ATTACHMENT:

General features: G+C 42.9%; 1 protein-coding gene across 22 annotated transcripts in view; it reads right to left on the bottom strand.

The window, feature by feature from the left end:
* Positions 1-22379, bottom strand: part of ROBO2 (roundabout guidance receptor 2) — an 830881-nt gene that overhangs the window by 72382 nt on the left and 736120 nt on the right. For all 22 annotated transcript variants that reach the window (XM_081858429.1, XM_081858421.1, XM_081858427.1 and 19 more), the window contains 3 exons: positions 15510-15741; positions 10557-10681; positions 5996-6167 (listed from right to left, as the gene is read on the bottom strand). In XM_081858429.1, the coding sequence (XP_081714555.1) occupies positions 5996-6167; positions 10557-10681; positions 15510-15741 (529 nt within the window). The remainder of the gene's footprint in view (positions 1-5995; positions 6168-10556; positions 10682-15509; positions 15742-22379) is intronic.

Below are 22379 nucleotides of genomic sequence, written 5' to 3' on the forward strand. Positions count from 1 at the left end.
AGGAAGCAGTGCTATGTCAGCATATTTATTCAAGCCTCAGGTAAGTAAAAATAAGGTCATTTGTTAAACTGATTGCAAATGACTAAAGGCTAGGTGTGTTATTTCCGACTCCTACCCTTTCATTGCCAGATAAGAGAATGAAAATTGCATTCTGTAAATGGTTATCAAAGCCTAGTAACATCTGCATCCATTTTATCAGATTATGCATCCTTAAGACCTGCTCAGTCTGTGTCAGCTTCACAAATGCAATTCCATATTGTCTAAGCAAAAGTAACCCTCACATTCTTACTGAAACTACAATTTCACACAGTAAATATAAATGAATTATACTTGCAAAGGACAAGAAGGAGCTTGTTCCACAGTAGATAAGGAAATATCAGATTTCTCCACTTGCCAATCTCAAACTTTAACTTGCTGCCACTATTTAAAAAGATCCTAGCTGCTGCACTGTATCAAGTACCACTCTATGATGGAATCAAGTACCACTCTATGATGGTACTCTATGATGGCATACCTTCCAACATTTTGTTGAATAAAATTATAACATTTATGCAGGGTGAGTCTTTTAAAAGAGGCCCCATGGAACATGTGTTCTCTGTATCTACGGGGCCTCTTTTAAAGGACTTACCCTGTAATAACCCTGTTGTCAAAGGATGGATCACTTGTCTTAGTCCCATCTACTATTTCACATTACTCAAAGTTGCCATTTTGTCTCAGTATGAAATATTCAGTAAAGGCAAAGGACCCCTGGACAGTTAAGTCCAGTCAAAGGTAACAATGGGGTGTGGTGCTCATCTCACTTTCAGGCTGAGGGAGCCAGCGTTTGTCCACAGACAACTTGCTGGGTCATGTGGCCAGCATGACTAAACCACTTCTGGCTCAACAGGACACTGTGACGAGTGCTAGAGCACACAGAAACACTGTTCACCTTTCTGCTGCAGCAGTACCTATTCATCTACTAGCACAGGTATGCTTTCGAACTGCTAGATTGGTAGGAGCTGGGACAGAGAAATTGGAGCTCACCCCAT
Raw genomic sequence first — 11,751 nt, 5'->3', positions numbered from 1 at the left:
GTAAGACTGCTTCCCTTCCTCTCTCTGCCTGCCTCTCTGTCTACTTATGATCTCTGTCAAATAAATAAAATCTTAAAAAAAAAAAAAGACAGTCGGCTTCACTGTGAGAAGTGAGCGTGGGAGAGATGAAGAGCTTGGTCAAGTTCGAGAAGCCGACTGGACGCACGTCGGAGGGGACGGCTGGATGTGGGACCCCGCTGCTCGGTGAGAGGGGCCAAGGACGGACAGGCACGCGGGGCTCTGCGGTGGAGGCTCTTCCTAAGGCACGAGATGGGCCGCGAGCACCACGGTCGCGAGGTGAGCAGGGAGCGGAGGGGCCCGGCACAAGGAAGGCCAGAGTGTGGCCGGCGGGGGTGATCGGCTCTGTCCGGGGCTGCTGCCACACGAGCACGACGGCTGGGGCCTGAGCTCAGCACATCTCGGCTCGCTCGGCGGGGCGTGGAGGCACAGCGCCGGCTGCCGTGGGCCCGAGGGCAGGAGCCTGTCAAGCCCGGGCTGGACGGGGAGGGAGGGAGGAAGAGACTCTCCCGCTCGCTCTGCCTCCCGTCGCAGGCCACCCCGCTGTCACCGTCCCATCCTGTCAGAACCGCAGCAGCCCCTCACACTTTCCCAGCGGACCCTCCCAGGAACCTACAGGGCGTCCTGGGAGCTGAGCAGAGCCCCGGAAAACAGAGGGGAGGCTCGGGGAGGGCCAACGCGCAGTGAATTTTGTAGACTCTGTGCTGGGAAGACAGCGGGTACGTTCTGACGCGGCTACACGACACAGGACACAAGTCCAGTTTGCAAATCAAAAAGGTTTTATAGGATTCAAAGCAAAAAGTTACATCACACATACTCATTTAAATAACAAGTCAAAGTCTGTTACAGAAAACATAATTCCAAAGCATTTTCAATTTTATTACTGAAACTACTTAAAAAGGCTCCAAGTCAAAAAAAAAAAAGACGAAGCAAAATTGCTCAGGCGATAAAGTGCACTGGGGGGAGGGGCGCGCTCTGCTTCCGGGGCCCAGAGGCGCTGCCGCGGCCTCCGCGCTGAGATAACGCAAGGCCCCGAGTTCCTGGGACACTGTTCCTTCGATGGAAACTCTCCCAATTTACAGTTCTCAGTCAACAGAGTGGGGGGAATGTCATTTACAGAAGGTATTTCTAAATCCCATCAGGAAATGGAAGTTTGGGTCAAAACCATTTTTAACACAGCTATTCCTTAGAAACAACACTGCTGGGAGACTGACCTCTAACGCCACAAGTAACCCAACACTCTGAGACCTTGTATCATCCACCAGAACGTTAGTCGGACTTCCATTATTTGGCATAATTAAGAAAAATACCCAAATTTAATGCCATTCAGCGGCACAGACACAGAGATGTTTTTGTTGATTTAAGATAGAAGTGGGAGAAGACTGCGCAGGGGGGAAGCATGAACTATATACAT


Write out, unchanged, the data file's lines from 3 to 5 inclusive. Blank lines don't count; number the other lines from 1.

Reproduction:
* Positions 1-22379, bottom strand: part of ROBO2 (roundabout guidance receptor 2) — an 830881-nt gene that overhangs the window by 72382 nt on the left and 736120 nt on the right. For all 22 annotated transcript variants that reach the window (XM_081858429.1, XM_081858421.1, XM_081858427.1 and 19 more), the window contains 3 exons: positions 15510-15741; positions 10557-10681; positions 5996-6167 (listed from right to left, as the gene is read on the bottom strand). In XM_081858429.1, the coding sequence (XP_081714555.1) occupies positions 5996-6167; positions 10557-10681; positions 15510-15741 (529 nt within the window). The remainder of the gene's footprint in view (positions 1-5995; positions 6168-10556; positions 10682-15509; positions 15742-22379) is intronic.

Below are 22379 nucleotides of genomic sequence, written 5' to 3' on the forward strand. Positions count from 1 at the left end.
AGGAAGCAGTGCTATGTCAGCATATTTATTCAAGCCTCAGGTAAGTAAAAATAAGGTCATTTGTTAAACTGATTGCAAATGACTAAAGGCTAGGTGTGTTATTTCCGACTCCTACCCTTTCATTGCCAGATAAGAGAATGAAAATTGCATTCTGTAAATGGTTATCAAAGCCTAGTAACATCTGCATCCATTTTATCAGATTATGCATCCTTAAGACCTGCTCAGTCTGTGTCAGCTTCACAAATGCAATTCCATATTGTCTAAGCAAAAGTAACCCTCACATTCTTACTGAAACTACAATTTCACACAGTAAATATAAATGAATTATACTTGCAAAGGACAAGAAGGAGCTTGTTCCACAGTAGATAAGGAAATATCAGATTTCTCCACTTGCCAATCTCAAACTTTAACTTGCTGCCACTATTTAAAAAGATCCTAGCTGCTGCACTGTATCAAGTACCACTCTATGATGGAATCAAGTACCACTCTATGATGGTACTCTATGATGGCATACCTTCCAACATTTTGTTGAATAAAATTATAACATTTATGCAGGGTGAGTCTTTTAAAAGAGGCCCCATGGAACATGTGTTCTCTGTATCTACGGGGCCTCTTTTAAAGGACTTACCCTGTAATAACCCTGTTGTCAAAGGATGGATCACTTGTCTTAGTCCCATCTACTATTTCACATTACTCAAAGTTGCCATTTTGTCTCAGTATGAAATATTCAGTAAAGGCAAAGGACCCCTGGACAGTTAAGTCCAGTCAAAGGTAACAATGGGGTGTGGTGCTCATCTCACTTTCAGGCTGAGGGAGCCAGCGTTTGTCCACAGACAACTTGCTGGGTCATGTGGCCAGCATGACTAAACCACTTCTGGCTCAACAGGACACTGTGACGAGTGCTAGAGCACACAGAAACACTGTTCACCTTTCTGCTGCAGCAGTACCTATTCATCTACTAGCACAGGTATGCTTTCGAACTGCTAGATTGGTAGGAGCTGGGACAGAGAAATTGGAGCTCACCCCAT